Do I have to keep a stolen vehicle insured?

UPDATED: Oct 1, 2022

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Do I have to keep a stolen vehicle insured?

I reside in the state of Texas and my
vehicle was stolen over a week ago. I
had a police report made the day I
noticed it was stolen and the DMV has
marked my vehicle stolen. I only have
liability coverage insurance to meet the
state’s vehicle insurance law. Do I need
to continue to insure that vehicle, or
will I not have to deal with any legal
issues if I remove that vehicle from my

Asked on January 7, 2019 under Insurance Law, Texas


SJZ, Member, New York Bar / FreeAdvice Contributing Attorney

Answered 3 years ago | Contributor

Keep it insured for now. As long as title is in your name, if anyone is injured by the car, the injured party may sue you (since owners generally are liable for what happens with their vehicles). Even though you should not be be liable for what someone who stole does with it, you don't want to have a large lawsuit come your way if you are uninsured. Also, the law requires you to keep the vehicle insured so long as it is titled to you, so you could face fines or license suspension for not maintaining insurance. Contact the DMV about not the insurance per se, but about how and when you can remove a stolen car from your titlel; once you do that properly, you can drop the insurancxe.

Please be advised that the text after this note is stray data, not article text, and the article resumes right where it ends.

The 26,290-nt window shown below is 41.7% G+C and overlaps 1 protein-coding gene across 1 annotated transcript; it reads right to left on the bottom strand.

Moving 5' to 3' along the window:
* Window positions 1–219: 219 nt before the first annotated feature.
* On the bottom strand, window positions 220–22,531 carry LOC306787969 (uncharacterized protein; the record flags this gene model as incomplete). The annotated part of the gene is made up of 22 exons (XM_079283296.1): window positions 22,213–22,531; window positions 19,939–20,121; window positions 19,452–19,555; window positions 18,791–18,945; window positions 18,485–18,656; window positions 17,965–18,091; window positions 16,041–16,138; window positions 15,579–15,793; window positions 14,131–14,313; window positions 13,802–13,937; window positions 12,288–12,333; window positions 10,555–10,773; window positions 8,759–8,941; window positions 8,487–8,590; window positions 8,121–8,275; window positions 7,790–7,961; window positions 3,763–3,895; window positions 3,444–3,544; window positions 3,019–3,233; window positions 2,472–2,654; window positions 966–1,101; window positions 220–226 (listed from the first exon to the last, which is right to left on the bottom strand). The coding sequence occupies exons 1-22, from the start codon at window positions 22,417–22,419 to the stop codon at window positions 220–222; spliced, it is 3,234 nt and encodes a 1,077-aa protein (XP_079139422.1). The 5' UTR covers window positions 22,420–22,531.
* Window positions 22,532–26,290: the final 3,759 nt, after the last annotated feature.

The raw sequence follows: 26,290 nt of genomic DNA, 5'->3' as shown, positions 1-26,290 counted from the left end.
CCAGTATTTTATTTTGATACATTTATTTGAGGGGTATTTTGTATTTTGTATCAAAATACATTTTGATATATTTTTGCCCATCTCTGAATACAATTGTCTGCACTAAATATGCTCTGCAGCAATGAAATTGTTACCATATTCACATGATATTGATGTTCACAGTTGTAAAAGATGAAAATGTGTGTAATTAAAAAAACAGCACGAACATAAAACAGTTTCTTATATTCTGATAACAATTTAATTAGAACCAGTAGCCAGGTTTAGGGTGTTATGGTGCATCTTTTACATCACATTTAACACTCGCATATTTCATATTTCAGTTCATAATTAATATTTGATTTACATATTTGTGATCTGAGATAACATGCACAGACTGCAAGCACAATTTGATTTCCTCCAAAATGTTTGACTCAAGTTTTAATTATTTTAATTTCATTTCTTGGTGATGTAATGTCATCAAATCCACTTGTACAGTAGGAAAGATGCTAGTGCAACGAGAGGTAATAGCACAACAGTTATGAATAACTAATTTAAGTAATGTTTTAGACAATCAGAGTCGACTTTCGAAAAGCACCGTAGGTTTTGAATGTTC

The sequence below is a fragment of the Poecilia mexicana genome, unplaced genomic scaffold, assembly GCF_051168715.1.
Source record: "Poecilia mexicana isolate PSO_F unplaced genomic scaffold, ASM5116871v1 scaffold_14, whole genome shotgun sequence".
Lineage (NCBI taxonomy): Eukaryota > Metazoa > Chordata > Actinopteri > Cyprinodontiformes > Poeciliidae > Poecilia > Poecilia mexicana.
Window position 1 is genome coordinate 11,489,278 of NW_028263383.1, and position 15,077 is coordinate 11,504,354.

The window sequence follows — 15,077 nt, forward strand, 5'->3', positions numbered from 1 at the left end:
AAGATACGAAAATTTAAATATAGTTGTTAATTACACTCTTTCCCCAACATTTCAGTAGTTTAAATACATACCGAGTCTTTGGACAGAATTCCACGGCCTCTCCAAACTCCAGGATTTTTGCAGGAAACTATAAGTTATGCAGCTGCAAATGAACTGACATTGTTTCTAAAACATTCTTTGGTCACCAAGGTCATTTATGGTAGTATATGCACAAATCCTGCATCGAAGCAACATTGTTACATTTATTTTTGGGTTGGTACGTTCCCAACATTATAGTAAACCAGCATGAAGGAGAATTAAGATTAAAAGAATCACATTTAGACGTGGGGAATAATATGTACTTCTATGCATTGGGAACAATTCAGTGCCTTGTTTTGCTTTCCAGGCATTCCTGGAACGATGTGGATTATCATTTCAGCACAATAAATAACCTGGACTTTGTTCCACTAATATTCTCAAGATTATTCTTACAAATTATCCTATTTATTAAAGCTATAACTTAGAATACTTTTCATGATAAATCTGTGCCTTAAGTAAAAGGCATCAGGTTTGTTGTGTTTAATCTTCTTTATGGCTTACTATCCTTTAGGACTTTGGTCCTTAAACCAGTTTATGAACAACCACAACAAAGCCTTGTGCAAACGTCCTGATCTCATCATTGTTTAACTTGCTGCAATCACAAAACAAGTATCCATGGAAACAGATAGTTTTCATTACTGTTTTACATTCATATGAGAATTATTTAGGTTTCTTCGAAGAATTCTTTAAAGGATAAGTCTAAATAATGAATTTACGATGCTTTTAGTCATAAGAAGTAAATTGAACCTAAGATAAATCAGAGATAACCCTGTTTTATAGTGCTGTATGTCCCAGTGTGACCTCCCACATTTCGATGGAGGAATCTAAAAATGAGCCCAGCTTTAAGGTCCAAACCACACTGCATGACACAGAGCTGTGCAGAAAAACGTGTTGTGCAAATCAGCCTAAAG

IMPORTANT NOTICE: The Answer(s) provided above are for general information only. The attorney providing the answer was not serving as the attorney for the person submitting the question or in any attorney-client relationship with such person. Laws may vary from state to state, and sometimes change. Tiny variations in the facts, or a fact not set forth in a question, often can change a legal outcome or an attorney's conclusion. Although has verified the attorney was admitted to practice law in at least one jurisdiction, he or she may not be authorized to practice law in the jurisdiction referred to in the question, nor is he or she necessarily experienced in the area of the law involved. Unlike the information in the Answer(s) above, upon which you should NOT rely, for personal advice you can rely upon we suggest you retain an attorney to represent you.

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